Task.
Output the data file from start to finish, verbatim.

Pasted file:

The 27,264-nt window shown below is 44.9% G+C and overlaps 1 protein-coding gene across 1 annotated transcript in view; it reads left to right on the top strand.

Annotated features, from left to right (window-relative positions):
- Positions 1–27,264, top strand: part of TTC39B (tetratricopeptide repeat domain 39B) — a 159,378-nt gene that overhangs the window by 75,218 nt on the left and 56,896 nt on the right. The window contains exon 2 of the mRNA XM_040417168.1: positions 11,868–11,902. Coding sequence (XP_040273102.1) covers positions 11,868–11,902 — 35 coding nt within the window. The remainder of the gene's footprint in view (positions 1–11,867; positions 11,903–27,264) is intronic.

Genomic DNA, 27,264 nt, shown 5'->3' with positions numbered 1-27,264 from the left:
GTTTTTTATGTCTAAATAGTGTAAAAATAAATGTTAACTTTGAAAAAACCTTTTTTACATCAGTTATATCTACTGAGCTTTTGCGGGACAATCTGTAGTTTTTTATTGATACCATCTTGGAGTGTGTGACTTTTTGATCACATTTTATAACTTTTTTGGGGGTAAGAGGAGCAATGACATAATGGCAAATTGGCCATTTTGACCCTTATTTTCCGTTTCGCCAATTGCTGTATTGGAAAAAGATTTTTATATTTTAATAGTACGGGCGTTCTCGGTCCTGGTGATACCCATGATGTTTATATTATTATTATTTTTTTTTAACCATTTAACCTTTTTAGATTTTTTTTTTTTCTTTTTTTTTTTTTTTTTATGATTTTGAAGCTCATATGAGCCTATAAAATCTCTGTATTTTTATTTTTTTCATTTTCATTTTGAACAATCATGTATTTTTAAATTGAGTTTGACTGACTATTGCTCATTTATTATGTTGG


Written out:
The 27,264-nt window shown below is 44.9% G+C and overlaps 1 protein-coding gene across 1 annotated transcript in view; it reads left to right on the top strand.

Annotated features, from left to right (window-relative positions):
- Positions 1–27,264, top strand: part of TTC39B (tetratricopeptide repeat domain 39B) — a 159,378-nt gene that overhangs the window by 75,218 nt on the left and 56,896 nt on the right. The window contains exon 2 of the mRNA XM_040417168.1: positions 11,868–11,902. Coding sequence (XP_040273102.1) covers positions 11,868–11,902 — 35 coding nt within the window. The remainder of the gene's footprint in view (positions 1–11,867; positions 11,903–27,264) is intronic.

Genomic DNA, 27,264 nt, shown 5'->3' with positions numbered 1-27,264 from the left:
GTTTTTTATGTCTAAATAGTGTAAAAATAAATGTTAACTTTGAAAAAACCTTTTTTACATCAGTTATATCTACTGAGCTTTTGCGGGACAATCTGTAGTTTTTTATTGATACCATCTTGGAGTGTGTGACTTTTTGATCACATTTTATAACTTTTTTGGGGGTAAGAGGAGCAATGACATAATGGCAAATTGGCCATTTTGACCCTTATTTTCCGTTTCGCCAATTGCTGTATTGGAAAAAGATTTTTATATTTTAATAGTACGGGCGTTCTCGGTCCTGGTGATACCCATGATGTTTATATTATTATTATTTTTTTTTAACCATTTAACCTTTTTAGATTTTTTTTTTTTCTTTTTTTTTTTTTTTTTATGATTTTGAAGCTCATATGAGCCTATAAAATCTCTGTATTTTTATTTTTTTCATTTTCATTTTGAACAATCATGTATTTTTAAATTGAGTTTGACTGACTATTGCTCATTTATTATGTTGG